Barack Obama won election to the nation's highest office under the slogan "Yes we can!" But when it comes to perhaps the boldest foreign policy gamble of his presidency — negotiations with Iran to halt its ability to build a nuclear bomb — he has offered a different refrain: Maybe we can't.
"These negotiations will be difficult," he said in this year's State of the Union address. "They may not succeed." Elsewhere, he has said that the chances of a deal are no greater than 50-50.
In the view of many foreign policy experts, Obama is still overestimating the odds. "I think 50-50 may be optimistic," former assistant secretary of State Robert J. Einhorn said at an event last month hosted by the Partnership for a Secure America. "The differences are very wide." Blaise Misztal, acting director of foreign policy at the Bipartisan Policy Center, goes further: "I think that's wildly optimistic."
Mark Dubowitz, executive director of the conservative Foundation for the Defense of Democracies, says he takes the Iranian declarations as more than short-term negotiating tactics.
"With the Iranian regime, public posturing often becomes a non-negotiable position from which they refuse to climb down," Dubowitz says. "When they have said over the years, 'We will never stop enrichment,' the conventional wisdom was, that's just public posturing for domestic consumption. As it turns out, it wasn't. It was a very cleverly designed strategy to convert rhetoric into a non-negotiable negotiating position."
Dubowitz argues that the only way to counter the Iranian red lines is for the United States to offer some of its own in a show of strength. Although he believes that a deal is likely, he's not confident that it will be a good deal for the United States, as he expects that Iran is not truly interested in a deal beyond what has been agreed to so far, outside of a few additional transparency measures.
Dubowitz and Williams say the specter of war in the event of a deal's failure could convince lawmakers to help Obama roll back sanctions, although for opposite reasons. While Williams says members are genuinely leery of war, Dubowitz says a White House effort to cast advocates of conditional sanctions during negotiations as warmongers scared them into backing down, and the administration could use that tactic again.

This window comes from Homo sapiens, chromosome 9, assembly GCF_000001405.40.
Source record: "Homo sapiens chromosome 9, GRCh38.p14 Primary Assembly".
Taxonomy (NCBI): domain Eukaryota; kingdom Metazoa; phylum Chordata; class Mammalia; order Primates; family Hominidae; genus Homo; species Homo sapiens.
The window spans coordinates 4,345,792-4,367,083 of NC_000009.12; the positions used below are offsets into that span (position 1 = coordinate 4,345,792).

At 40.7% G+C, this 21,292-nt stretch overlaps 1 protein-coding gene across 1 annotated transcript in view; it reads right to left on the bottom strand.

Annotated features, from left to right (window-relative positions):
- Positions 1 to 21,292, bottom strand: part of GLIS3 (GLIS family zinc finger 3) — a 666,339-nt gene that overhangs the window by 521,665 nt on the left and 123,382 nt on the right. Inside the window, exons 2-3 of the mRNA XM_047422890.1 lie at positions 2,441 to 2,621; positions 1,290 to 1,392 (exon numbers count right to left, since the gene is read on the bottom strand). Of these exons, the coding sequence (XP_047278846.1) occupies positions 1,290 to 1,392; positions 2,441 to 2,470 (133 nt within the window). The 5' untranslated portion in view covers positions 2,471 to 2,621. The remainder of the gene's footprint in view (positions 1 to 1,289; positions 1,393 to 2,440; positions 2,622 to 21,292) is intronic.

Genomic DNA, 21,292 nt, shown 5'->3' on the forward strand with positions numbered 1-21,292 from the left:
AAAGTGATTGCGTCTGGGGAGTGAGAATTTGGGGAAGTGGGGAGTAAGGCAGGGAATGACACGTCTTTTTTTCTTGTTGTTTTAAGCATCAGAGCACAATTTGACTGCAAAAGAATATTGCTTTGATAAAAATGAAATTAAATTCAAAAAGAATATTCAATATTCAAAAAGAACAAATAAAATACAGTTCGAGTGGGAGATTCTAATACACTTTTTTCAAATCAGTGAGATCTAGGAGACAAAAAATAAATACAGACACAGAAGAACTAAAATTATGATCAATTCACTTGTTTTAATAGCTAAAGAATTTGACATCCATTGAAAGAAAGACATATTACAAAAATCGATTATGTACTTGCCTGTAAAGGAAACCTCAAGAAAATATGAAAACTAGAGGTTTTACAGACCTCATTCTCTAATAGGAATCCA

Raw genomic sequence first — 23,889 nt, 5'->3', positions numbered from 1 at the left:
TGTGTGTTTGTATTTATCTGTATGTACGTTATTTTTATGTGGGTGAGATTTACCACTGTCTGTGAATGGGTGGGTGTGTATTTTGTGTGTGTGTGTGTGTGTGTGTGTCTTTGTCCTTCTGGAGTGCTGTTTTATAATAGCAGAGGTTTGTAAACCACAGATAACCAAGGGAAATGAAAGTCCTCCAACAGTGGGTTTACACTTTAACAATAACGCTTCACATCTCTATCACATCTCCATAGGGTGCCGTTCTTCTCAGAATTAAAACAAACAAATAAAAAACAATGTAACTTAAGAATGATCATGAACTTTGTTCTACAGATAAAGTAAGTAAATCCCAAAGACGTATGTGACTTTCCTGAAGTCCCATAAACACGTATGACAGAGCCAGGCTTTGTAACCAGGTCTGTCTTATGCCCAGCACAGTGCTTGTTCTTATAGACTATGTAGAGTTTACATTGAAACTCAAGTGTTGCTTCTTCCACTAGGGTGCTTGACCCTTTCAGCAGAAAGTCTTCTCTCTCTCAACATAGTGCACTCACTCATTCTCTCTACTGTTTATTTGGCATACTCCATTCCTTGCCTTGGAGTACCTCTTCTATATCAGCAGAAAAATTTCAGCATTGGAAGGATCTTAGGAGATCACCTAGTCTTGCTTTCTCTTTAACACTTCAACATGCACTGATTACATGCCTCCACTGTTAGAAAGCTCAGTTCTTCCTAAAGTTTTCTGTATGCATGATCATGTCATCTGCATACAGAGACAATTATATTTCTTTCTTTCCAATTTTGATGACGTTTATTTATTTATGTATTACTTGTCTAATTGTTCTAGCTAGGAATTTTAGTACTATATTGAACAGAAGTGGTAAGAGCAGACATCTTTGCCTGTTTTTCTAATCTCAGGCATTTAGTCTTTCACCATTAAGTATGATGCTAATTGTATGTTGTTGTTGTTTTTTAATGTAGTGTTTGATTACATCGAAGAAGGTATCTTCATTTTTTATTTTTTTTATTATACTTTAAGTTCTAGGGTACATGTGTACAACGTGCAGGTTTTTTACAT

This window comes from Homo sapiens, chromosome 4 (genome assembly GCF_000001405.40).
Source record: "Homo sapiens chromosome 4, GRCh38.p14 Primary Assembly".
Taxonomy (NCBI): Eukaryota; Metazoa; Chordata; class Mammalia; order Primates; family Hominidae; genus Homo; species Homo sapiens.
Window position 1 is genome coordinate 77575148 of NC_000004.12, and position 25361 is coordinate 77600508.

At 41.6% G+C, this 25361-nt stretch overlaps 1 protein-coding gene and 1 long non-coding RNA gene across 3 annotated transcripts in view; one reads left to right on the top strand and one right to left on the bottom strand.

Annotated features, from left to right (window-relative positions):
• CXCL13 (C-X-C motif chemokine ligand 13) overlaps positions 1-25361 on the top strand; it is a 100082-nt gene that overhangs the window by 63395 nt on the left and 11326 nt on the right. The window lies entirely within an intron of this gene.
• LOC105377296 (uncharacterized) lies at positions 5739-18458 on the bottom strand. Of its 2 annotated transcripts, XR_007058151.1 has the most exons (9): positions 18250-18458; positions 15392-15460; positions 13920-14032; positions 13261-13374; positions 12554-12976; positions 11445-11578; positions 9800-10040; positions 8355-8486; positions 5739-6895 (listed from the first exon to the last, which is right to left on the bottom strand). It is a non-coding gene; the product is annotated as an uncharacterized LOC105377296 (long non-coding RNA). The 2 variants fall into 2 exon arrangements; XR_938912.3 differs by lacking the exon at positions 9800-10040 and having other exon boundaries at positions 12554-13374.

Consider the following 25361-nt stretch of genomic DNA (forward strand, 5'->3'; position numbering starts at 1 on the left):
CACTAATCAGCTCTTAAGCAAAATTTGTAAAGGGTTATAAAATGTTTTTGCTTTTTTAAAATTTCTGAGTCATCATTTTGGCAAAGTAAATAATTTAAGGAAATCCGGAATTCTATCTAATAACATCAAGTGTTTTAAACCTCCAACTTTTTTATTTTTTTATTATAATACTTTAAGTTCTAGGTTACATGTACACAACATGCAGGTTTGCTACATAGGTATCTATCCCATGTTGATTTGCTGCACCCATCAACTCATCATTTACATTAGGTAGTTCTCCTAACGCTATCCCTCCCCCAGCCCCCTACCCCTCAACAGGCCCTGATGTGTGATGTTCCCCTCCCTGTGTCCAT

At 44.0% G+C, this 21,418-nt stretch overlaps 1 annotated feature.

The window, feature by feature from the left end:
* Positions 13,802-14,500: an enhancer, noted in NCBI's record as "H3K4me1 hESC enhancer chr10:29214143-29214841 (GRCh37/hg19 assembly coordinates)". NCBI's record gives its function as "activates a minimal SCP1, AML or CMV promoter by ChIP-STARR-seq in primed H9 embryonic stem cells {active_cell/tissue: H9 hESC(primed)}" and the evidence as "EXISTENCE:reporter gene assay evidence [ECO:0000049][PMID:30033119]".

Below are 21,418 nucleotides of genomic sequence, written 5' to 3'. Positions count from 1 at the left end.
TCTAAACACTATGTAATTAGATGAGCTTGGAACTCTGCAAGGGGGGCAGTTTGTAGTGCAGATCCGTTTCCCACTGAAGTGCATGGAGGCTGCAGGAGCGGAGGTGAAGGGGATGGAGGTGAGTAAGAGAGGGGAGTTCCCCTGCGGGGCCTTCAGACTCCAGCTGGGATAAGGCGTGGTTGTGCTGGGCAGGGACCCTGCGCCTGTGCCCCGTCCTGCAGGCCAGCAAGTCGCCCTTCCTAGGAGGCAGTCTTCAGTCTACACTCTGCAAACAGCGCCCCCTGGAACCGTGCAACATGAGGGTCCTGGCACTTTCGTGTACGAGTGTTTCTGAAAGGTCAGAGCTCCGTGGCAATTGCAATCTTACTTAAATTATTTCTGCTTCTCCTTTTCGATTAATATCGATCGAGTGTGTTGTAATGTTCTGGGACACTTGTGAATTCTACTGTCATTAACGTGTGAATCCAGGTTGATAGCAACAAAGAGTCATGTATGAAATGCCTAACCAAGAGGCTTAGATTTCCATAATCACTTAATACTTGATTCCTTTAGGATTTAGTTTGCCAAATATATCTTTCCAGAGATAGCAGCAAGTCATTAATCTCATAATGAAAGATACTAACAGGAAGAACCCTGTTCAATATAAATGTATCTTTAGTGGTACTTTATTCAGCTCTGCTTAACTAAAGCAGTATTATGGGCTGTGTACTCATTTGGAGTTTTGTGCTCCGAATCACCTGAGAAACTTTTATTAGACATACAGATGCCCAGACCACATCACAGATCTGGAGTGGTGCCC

Dubowitz says a better deal might be struck with the threat of congressional action hanging over negotiations — with Congress playing the "bad cop" to Obama's "good cop." Despite the administration's insistence that new sanctions legislation would violate the terms of the interim deal — even if the bill's sanctions are tied to the outcome of negotiations — Dubowitz says Iran does tend to respond to forceful gestures more than it does friendlier overtures. They expect that sanctions legislation will get another push at the six-month mark if they are still up in the air.
Another question would be the mechanism by which Congress would act.
"We are in agreement with our partners in the P5-plus-1 and the EU, and with Iran, that any sanctions relief, should we get to a comprehensive agreement, will be phased in and will be in response to actions that Iran takes," the administration official said. "So they will not happen all at once. They will happen all over time. And they will happen because we are, step by step, in a reciprocal way, matching the actions that Iran commits to take."
That means, Abdi and Dubowitz say, that any congressional action probably wouldn't be aimed at striking sanctions from the books but perhaps at giving the administration the authority to lift them based on Iran's meeting certain benchmarks.
"The administration will have significant political pressure to follow through" should negotiations fail, Dubowitz says.
"Then the president's going to have to face a moment of truth where, if those sanctions don't work, he's going to have to answer this question about whether he's willing to take preventive military action."